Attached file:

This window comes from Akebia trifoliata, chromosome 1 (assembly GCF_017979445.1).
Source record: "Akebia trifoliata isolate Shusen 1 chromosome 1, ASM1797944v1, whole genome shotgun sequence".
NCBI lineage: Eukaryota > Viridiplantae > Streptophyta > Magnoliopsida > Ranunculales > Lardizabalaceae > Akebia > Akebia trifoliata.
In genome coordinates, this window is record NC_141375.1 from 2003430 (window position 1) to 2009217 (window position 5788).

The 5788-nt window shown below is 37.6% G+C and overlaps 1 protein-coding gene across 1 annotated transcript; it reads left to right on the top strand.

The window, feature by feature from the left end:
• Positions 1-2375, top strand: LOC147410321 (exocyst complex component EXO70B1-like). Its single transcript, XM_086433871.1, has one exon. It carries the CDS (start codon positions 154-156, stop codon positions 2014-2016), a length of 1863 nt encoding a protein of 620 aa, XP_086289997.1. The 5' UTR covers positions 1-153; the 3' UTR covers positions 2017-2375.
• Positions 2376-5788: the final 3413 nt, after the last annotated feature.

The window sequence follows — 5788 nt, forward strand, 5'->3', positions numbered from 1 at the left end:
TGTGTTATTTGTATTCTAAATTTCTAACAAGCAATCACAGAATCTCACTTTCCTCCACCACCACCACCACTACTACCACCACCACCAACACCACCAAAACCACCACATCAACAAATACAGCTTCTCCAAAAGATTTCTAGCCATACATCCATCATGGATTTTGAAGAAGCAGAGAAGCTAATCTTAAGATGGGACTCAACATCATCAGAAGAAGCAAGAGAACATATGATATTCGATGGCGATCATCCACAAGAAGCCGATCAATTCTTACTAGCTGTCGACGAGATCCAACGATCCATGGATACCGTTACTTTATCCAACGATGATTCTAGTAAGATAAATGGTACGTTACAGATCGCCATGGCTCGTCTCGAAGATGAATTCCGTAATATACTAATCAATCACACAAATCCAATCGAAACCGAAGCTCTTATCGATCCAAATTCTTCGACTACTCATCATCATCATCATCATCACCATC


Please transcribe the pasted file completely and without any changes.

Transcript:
This window comes from Akebia trifoliata, chromosome 1 (assembly GCF_017979445.1).
Source record: "Akebia trifoliata isolate Shusen 1 chromosome 1, ASM1797944v1, whole genome shotgun sequence".
NCBI lineage: Eukaryota > Viridiplantae > Streptophyta > Magnoliopsida > Ranunculales > Lardizabalaceae > Akebia > Akebia trifoliata.
In genome coordinates, this window is record NC_141375.1 from 2003430 (window position 1) to 2009217 (window position 5788).

The 5788-nt window shown below is 37.6% G+C and overlaps 1 protein-coding gene across 1 annotated transcript; it reads left to right on the top strand.

The window, feature by feature from the left end:
• Positions 1-2375, top strand: LOC147410321 (exocyst complex component EXO70B1-like). Its single transcript, XM_086433871.1, has one exon. It carries the CDS (start codon positions 154-156, stop codon positions 2014-2016), a length of 1863 nt encoding a protein of 620 aa, XP_086289997.1. The 5' UTR covers positions 1-153; the 3' UTR covers positions 2017-2375.
• Positions 2376-5788: the final 3413 nt, after the last annotated feature.

The window sequence follows — 5788 nt, forward strand, 5'->3', positions numbered from 1 at the left end:
TGTGTTATTTGTATTCTAAATTTCTAACAAGCAATCACAGAATCTCACTTTCCTCCACCACCACCACCACTACTACCACCACCACCAACACCACCAAAACCACCACATCAACAAATACAGCTTCTCCAAAAGATTTCTAGCCATACATCCATCATGGATTTTGAAGAAGCAGAGAAGCTAATCTTAAGATGGGACTCAACATCATCAGAAGAAGCAAGAGAACATATGATATTCGATGGCGATCATCCACAAGAAGCCGATCAATTCTTACTAGCTGTCGACGAGATCCAACGATCCATGGATACCGTTACTTTATCCAACGATGATTCTAGTAAGATAAATGGTACGTTACAGATCGCCATGGCTCGTCTCGAAGATGAATTCCGTAATATACTAATCAATCACACAAATCCAATCGAAACCGAAGCTCTTATCGATCCAAATTCTTCGACTACTCATCATCATCATCATCATCACCATC